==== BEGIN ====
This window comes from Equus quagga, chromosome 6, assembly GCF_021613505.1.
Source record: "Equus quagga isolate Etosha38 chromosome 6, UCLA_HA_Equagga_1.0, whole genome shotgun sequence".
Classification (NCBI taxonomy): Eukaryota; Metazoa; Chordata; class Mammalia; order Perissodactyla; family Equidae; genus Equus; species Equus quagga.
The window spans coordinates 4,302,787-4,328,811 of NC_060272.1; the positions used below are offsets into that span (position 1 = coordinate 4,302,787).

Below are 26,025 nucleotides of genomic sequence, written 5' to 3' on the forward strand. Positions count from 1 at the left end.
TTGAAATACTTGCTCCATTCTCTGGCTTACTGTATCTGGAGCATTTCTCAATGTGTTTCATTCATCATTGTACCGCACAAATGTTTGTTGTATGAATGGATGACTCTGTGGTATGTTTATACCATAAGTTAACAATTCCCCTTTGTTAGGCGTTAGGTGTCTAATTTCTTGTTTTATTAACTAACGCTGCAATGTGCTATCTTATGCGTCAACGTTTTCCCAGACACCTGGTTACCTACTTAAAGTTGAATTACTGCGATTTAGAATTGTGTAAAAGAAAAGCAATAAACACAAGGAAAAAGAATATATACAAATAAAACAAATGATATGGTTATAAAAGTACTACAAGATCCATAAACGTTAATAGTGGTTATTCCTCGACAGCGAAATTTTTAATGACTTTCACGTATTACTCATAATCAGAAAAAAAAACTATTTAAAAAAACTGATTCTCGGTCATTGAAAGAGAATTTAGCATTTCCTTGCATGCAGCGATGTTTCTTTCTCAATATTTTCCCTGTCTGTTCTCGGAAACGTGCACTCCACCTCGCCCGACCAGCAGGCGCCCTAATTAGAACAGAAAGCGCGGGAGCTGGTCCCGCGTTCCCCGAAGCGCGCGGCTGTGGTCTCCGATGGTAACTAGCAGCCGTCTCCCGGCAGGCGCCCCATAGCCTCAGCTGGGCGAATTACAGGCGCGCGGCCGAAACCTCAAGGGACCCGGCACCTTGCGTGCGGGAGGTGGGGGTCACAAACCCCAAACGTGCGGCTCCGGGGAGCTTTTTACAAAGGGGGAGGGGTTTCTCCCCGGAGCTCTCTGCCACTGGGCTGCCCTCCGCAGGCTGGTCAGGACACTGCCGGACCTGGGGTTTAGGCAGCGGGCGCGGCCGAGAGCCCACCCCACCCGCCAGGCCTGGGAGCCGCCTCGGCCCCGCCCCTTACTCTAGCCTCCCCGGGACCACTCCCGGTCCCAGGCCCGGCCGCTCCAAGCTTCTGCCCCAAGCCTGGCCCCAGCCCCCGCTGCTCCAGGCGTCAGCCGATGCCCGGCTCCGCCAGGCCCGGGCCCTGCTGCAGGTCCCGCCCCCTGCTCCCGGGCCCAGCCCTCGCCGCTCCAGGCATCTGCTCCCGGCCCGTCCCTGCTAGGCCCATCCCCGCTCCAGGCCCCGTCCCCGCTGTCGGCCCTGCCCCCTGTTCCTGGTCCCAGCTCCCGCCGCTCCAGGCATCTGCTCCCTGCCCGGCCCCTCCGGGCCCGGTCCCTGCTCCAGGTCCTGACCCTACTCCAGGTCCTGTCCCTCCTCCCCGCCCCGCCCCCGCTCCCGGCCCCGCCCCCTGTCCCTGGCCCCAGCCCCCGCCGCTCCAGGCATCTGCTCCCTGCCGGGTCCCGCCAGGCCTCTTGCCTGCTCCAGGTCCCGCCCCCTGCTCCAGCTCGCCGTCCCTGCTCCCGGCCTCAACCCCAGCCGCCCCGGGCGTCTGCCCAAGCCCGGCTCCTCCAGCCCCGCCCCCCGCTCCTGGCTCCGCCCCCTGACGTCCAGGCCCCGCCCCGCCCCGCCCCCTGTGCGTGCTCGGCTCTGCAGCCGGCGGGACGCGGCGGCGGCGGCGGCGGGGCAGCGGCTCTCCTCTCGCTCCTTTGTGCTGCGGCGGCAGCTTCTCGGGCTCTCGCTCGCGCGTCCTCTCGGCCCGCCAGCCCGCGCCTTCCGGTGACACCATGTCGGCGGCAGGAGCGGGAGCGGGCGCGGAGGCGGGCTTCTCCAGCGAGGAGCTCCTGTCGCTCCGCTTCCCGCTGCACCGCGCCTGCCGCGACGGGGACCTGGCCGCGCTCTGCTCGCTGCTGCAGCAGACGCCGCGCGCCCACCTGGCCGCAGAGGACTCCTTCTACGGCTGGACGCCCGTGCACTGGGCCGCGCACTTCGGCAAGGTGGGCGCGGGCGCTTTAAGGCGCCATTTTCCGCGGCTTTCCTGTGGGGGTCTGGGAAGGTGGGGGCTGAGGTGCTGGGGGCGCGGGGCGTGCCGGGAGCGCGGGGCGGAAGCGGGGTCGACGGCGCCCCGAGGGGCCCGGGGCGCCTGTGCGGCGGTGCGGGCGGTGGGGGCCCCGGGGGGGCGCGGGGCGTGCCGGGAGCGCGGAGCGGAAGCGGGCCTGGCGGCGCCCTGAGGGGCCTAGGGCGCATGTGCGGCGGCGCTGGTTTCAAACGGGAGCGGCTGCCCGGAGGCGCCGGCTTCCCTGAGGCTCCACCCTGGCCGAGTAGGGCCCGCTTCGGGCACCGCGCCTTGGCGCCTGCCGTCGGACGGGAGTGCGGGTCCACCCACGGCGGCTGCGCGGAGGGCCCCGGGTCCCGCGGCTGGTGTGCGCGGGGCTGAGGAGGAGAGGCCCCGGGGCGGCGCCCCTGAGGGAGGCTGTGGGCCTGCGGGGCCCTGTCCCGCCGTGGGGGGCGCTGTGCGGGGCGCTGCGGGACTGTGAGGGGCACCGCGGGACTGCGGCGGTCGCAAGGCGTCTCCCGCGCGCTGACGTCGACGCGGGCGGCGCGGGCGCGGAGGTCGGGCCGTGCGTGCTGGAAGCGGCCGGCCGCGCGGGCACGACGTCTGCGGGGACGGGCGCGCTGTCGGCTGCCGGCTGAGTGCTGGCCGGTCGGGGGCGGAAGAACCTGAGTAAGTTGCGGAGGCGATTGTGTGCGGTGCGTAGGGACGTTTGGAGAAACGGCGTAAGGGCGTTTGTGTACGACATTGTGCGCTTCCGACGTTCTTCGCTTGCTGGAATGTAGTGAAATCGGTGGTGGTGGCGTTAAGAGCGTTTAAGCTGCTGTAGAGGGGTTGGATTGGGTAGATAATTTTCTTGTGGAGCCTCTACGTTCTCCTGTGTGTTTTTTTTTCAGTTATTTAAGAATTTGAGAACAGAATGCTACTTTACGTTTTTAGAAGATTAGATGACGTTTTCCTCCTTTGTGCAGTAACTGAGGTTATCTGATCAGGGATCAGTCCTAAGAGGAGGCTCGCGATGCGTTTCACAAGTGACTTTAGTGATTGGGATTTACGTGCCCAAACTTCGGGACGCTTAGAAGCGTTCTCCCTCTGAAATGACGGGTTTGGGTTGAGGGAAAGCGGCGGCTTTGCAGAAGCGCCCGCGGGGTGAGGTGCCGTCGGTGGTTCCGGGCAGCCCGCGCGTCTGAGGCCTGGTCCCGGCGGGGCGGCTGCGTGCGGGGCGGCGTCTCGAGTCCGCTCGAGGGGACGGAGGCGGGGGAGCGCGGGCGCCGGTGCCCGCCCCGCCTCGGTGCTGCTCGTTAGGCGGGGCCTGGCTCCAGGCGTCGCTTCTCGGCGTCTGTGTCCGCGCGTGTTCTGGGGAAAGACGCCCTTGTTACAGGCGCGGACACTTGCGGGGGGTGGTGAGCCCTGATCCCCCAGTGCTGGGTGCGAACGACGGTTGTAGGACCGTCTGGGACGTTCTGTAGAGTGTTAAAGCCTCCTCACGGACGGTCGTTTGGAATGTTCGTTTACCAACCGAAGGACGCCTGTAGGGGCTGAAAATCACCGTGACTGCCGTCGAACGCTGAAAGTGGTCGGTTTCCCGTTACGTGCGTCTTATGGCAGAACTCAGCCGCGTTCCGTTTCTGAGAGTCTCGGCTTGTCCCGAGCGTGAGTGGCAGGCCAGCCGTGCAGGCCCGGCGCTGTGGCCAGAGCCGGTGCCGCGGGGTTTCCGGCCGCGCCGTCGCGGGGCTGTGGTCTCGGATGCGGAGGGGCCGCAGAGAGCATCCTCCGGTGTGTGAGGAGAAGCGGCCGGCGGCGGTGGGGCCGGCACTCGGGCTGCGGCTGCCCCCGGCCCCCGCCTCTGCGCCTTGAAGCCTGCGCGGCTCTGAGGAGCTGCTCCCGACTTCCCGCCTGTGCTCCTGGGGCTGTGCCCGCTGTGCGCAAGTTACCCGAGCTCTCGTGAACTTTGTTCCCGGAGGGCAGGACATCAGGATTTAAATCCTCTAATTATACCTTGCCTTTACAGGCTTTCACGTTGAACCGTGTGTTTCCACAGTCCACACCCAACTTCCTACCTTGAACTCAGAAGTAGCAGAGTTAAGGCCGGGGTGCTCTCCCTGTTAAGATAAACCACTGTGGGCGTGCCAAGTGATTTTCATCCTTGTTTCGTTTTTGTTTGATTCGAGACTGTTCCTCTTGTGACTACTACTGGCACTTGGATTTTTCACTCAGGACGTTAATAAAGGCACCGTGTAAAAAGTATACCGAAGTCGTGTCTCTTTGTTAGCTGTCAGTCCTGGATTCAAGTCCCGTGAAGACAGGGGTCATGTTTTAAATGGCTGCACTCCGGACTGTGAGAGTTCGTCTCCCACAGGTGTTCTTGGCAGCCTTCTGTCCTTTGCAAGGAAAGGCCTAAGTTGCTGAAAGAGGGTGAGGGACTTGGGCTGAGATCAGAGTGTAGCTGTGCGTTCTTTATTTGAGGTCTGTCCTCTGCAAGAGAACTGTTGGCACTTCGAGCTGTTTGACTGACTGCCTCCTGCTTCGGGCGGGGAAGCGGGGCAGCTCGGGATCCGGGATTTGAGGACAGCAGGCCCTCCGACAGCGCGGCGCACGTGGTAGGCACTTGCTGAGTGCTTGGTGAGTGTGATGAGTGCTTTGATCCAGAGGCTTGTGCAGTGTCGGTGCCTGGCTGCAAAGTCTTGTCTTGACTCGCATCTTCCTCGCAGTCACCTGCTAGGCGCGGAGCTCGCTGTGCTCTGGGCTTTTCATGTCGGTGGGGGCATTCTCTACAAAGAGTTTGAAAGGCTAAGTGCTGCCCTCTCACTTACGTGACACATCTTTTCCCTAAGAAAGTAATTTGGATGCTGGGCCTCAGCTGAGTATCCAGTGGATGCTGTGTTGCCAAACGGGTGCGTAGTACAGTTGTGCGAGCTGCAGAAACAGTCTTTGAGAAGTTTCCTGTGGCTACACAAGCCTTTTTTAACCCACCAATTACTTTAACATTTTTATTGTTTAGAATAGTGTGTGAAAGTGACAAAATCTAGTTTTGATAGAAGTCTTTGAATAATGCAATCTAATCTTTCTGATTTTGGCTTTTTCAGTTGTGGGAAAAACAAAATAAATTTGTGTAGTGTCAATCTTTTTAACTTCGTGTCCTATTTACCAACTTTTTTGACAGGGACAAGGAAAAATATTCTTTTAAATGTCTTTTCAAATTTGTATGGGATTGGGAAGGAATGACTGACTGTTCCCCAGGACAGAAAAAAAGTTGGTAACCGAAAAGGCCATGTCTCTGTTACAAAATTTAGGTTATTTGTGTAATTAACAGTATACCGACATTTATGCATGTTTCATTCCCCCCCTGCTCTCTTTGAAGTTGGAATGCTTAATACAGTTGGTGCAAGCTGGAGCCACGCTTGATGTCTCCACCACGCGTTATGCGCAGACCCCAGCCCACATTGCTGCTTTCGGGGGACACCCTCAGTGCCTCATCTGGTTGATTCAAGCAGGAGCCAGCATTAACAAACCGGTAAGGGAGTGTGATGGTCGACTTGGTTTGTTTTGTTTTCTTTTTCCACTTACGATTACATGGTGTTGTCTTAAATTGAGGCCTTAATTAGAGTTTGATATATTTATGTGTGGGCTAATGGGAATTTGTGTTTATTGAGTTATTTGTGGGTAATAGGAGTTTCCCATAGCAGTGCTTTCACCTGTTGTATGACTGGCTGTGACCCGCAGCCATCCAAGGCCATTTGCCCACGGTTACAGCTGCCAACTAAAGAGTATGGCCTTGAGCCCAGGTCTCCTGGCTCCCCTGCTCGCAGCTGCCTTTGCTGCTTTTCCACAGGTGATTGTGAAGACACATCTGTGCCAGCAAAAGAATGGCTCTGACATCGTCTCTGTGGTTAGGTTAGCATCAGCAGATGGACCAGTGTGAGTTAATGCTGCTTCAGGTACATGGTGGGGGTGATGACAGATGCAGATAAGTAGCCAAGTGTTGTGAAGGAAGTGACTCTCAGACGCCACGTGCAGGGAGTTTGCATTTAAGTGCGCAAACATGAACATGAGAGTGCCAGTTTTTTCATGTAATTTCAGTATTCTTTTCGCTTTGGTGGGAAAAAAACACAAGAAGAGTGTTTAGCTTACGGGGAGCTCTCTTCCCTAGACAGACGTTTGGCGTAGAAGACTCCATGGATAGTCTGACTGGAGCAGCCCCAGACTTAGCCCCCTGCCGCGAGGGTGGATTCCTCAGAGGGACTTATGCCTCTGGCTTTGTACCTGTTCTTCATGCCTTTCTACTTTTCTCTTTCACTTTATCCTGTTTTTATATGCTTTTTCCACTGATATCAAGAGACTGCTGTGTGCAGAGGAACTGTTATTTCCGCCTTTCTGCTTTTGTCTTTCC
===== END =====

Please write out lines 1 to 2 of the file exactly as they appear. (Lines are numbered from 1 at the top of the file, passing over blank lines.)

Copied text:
This window comes from Equus quagga, chromosome 6, assembly GCF_021613505.1.
Source record: "Equus quagga isolate Etosha38 chromosome 6, UCLA_HA_Equagga_1.0, whole genome shotgun sequence".